There’s an assumption politicians often make that they are perfectly in tune with the electorate. Elections are often a way of finding out whether or not this is true and seeing just who knows best bout what the electorate wants, but underlying this on all sides is an assumption that the political awareness of politicians and the electorate has the same cultural base. One of the more interesting side-effects of this was in the last election where the debates featured numerous politicians talking about austerity and its effects, and the resulting effect that one of Google’s most popular searches in the UK was ‘what is austerity?’ as a large amount of the viewing audience had no idea what they were talking about.
The same thing comes about with politicians (along political commentators and, to be fair, academics) assuming that everyone has the same detailed knowledge about the history of politics that they do, and so can easily remember the swing in their constituency in 2001, and the key slogans that were being used in that election, when a lot of people have trouble remembering what constituency they’re in (let alone council ward) and even when the last election took place. Nowhere is this level of political nostalgia revealed than in the field of billboard posters. So, when Labour released their new poster this morning, the commentariat were quick to go ‘ah-ha, it’s a homage to an old Tory poster’ because they remember this sort of thing. Meanwhile, any member of the public seeing it is more likely to wonder just how someone is wearing three boxing gloves at once, rather than having any memory of seeing something similar twenty-five years ago.
(Whether any member of the public ever sees 90% of posters that are ‘unveiled’ by parties is an interesting question, given that most of them only exist as images for press conferences and the occasional poster van that does a couple of circuits of Westminster before heading off to hawk something more profitable.)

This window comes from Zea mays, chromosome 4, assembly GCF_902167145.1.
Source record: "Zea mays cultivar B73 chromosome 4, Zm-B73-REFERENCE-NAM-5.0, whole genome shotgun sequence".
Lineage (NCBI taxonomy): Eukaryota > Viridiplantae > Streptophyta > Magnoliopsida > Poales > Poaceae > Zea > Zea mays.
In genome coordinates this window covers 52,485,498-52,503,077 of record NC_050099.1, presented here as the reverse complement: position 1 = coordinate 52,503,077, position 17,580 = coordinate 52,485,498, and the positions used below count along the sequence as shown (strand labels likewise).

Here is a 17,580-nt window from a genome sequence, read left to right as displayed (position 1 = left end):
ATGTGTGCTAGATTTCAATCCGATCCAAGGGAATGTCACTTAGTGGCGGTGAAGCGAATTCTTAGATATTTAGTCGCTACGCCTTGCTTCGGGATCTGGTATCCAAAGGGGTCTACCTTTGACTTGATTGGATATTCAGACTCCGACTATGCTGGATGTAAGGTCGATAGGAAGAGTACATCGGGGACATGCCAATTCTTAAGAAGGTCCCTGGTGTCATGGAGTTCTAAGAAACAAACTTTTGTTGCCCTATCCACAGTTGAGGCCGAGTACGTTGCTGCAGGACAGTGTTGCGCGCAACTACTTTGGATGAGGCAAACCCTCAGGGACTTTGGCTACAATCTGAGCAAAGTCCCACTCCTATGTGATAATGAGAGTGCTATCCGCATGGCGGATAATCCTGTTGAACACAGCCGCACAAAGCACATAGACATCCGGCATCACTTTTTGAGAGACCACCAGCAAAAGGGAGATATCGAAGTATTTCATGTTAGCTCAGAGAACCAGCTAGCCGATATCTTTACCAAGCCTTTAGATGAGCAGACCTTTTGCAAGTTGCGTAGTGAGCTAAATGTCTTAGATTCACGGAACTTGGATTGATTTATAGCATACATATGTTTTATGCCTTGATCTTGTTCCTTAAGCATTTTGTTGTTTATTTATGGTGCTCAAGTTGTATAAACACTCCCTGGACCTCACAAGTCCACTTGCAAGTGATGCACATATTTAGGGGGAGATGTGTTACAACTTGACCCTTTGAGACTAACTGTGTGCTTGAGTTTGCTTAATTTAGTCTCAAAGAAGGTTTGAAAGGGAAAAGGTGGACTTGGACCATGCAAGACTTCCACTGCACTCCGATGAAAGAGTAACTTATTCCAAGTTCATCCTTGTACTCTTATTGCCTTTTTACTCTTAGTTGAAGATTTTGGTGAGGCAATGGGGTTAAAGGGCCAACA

There is continuing trend in political campaigns to launch advertising campaigns that are somehow a response to something that happened years or even decades ago (consider how many times people have referenced the ‘Labour isn’t working’ poster) and it’s definitely a new phenomenon. I can’t recall anyone’s 1992 election campaign featuring posters that referenced election campaigns from the mid-60s, for instance. There’s a feeling of it being part of a political re-enactment society, where everyone likes all the ritual and rigmarole of poster launches even though they know they don’t mean anything anymore, but who wants to go to report on the start of a new social media targeting strategy?
And while we’re talking of obscure and possibly outdated methods of election campaigning, let’s turn to Election Leaflet Of The Day, where my absence has finally opened the trickle gates and allowed a decent number of new leaflets to appear on the site. So, let’s turn our attention to Boston and Skegness, where as well as the usual array of candidates, there’ll be a small party with no MPs and little support standing. However, we don’t have any leaflets from Paul Nuttalls of the Ukips on the site yet, so we’ll have to look at another small party, calling itself ‘A Blue Revolution’, with the subheading of being ‘The Worker’s Party’. (I suspect the latter is what they really wanted to call themselves but were thwarted by there already being a well-established Irish party with the same name) Their manifesto appears to be a mix of populism and some form of socialism (cut bureaucracy and more workplace democracy, but only in the public sector) and they call for Britain to maintain strong links with ‘the real countries of Europe’ which appears to be an odd bit of rhetoric, rather than an assertion of there being some fake countries in Europe. Or perhaps they think all the bureaucracy is being used to maintain Ruritania’s EU membership? We shall have to await their appearance in Parliament to find out.
Twenty days to go, and the finish line is creeping ever closer…
Originally published at www.nickbarlow.com on May 19, 2017.